Quiet, reserved, and gentlemanly is how those who have played under Romeo "Rac" Crennel describe him. But he's also known for his "Rac Attack" tirades, which he uses to motivate players. The Patriots talked about "Rac Attacks" during Super Bowl week and how inspiring they were.
Crennel, who was officially introduced as the Cleveland Browns' head coach yesterday, might need a few well-timed "Rac Attacks" to motivate a team coming off a 4-12 campaign.
Crennel, who was the Patriots defensive coordinator the last four years -- a period in which they won three Super Bowls -- returns to a team for which he was defensive coordinator under Chris Palmer in 2000.
Crennel, 57, signed a five-year deal worth $11 million, with a chance to earn more in bonuses.
"I'm excited about it," said Crennel who was accompanied at the Browns' training facility in Berea, Ohio, by his wife, Rosemary, and two of his three daughters. "I want to be successful, and I want to win, and that's what I want to try to bring to Cleveland, a winning football team."
Browns president John Collins and general manager Phil Savage hope that Crennel's fatherly image can bring respect to the organization. They also feel that being a part of three championships with the Patriots and his long resume of working with top coaches like Bill Parcells and Bill Belichick will serve Crennel well in establishing a right way of doing things on the field and off it.
The hiring of Crennel is a complete about-face from the younger, more dynamic Butch Davis, who resigned Nov. 30. Davis went 24-35 after being hired in 2001, and got the Browns to the playoffs in the 2002 season, but the team got worse the last two seasons.
"I'm not a yeller or a screamer," said Crennel, whose hiring brings the number of minority head coaches in the NFL to six. "I work with some guys who have been like that, but I motivate more with individual attention to a guy. I try to find out what that guy needs. If he needs me putting my arm around him, I will put my arm around him. If he needs me yelling at him, I can yell at him. I can do that. If he needs me giving him a nudge, I can give him a nudge. If he needs me talking to a veteran on the team and saying, `Veteran, you go talk to this guy and get it straight,' I can do that.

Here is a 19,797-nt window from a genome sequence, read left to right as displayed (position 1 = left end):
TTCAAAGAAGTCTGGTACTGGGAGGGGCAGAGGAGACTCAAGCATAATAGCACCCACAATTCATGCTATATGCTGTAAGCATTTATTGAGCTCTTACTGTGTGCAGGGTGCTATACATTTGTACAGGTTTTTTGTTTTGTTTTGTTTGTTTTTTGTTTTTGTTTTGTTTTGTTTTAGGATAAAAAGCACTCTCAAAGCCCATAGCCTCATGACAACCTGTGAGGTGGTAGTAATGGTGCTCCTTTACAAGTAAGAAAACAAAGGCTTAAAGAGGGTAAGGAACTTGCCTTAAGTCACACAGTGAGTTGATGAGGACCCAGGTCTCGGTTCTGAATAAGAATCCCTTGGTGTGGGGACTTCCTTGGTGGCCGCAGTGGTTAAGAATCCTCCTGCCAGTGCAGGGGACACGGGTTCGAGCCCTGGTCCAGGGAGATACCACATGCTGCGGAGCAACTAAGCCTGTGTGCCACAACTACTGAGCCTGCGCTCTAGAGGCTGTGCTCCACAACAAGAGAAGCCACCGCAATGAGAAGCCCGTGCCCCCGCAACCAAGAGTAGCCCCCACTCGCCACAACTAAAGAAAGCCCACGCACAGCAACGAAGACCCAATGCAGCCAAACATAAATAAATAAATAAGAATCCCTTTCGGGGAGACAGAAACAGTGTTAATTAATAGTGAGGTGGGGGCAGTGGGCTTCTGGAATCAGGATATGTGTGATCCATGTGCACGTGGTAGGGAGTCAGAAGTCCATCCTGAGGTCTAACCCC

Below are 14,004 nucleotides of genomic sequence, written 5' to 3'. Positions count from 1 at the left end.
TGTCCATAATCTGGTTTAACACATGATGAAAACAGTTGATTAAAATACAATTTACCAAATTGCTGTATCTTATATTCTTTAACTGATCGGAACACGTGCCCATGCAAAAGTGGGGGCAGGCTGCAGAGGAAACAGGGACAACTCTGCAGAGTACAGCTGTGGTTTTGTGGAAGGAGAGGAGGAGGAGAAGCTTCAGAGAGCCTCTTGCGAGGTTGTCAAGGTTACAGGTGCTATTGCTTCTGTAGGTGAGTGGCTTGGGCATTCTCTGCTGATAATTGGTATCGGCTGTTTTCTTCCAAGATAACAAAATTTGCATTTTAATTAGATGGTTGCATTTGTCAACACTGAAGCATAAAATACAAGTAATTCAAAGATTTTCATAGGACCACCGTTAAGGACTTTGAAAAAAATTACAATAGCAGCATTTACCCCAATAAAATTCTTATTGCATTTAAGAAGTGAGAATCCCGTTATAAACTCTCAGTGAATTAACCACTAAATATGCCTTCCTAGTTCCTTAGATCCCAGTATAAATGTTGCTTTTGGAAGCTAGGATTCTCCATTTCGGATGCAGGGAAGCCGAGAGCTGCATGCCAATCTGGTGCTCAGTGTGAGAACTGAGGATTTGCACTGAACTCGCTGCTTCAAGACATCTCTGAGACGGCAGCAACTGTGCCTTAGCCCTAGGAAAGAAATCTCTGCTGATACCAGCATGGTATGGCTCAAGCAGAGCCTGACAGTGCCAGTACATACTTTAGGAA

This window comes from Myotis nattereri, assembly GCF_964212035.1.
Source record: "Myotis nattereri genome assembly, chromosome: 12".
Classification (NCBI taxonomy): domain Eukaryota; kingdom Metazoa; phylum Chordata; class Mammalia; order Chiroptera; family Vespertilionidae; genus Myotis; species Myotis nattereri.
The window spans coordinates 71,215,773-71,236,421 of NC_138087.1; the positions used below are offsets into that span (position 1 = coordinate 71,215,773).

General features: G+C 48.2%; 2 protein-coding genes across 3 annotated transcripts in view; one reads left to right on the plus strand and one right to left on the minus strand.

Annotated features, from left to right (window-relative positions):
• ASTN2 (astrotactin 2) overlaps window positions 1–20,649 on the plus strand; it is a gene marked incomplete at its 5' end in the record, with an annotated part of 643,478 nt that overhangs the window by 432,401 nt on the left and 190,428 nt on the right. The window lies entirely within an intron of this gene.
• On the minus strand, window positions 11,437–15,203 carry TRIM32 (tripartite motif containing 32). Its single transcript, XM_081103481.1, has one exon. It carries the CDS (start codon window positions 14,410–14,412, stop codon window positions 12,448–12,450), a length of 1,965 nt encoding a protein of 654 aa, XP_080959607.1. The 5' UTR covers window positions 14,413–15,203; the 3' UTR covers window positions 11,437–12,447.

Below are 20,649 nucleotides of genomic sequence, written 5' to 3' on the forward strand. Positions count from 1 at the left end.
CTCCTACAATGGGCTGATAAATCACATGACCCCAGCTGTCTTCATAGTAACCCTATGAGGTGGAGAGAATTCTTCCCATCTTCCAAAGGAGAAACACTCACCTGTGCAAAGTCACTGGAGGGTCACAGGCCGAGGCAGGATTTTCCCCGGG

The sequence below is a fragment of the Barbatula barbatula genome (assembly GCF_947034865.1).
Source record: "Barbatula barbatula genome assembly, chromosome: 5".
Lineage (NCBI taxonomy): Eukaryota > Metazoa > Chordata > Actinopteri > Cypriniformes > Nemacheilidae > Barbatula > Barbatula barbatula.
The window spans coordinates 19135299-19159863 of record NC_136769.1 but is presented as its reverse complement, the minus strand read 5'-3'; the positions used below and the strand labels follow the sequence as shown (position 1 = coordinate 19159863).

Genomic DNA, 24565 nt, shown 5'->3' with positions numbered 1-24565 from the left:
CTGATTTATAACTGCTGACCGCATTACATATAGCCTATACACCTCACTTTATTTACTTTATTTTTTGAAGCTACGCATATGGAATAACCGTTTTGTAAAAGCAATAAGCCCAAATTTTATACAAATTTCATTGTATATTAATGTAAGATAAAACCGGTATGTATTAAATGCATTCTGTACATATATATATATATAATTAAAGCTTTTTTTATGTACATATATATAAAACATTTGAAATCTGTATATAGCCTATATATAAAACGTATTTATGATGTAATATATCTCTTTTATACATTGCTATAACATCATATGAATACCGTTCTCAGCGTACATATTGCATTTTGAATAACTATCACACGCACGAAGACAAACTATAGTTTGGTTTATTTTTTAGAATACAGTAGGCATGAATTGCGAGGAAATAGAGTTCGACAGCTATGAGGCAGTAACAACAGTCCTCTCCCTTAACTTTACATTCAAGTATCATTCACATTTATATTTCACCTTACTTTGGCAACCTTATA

"There are a lot of different ways you can motivate players to play, but I'm a teacher. I can teach football. I can teach fundamentals. I can teach technique. That's going to be my strong point. I'm a communicator. I can get across a message."
Crennel did not want the added responsibilities of being a general manager, which is why the Browns hired Savage from the Baltimore Ravens.
One of Crennel's first challenges will be putting together a staff.
"I have not hired anybody yet, I just got hired today," Crennel said. "There are a lot of people that I am interested in. I like Eric [Mangini, Patriots defensive backs coach] a lot because he helped me tremendously. He might be one of the guys we decide to talk to. Phil and I have to talk about what direction we are going to go and who is available."
Crennel also will have to decide what to do at quarterback. Veteran Jeff Garcia signed a five-year, $25 million deal last year, but his first season in Cleveland was extremely frustrating; he never liked the offense.
The Browns could cut bait with Garcia or allow him to work in a new offense. Or they could draft a quarterback in the first round or wait for a veteran such as Drew Bledsoe to become available.
The other quarterbacks the Browns used this past season were Kelly Holcomb, 31, and Luke McCown, 23.
"They have an experienced quarterback, a young quarterback, and then there is one in between," said Crennel. "Whether they will be good in this system or not, only time will tell that."
When asked what kind of players he wanted, Crennel sounded as though he wanted to build the Patriots all over again.
"I'm not looking for it to be flashy," he said. "I'm looking for my team to be a physically tough team. I need physical guys. I need tough guys. That's what I've always had. I'd like to acquire those kinds of players here in Cleveland: guys who are going to be physically tough, guys who will take the blocker on, guys who will tackle."
Crennel, who has been an assistant coach for 35 years, didn't make any promises about instant success. For one thing, he loves the 3-4 defense, but the Browns have been using a 4-3 with rushing tackle Courtney Brown.
"The 3-4 has been my background, and whether we can get to that right away, I am not sure because I have to look at the personnel," said Crennel. "How that affects Courtney, that remains to be seen. If I have to transition to the 3-4 and go to the 4-3 for a while, then he will fit in one way; if I go all the way to the 3-4, he will fit in another way. We have to look at the personnel and then we can make that decision."
Crennel said he takes great pride in being an African-American who has finally made it to a head job.
"In many cases, I have been the only African-American on a staff or in the neighborhood," he said. "The way that I carry and conduct myself, I know that it carries an impact on the rest of America and on African-Americans in particular. The best thing I can do for minorities trying to work themselves up the ladder is to be successful."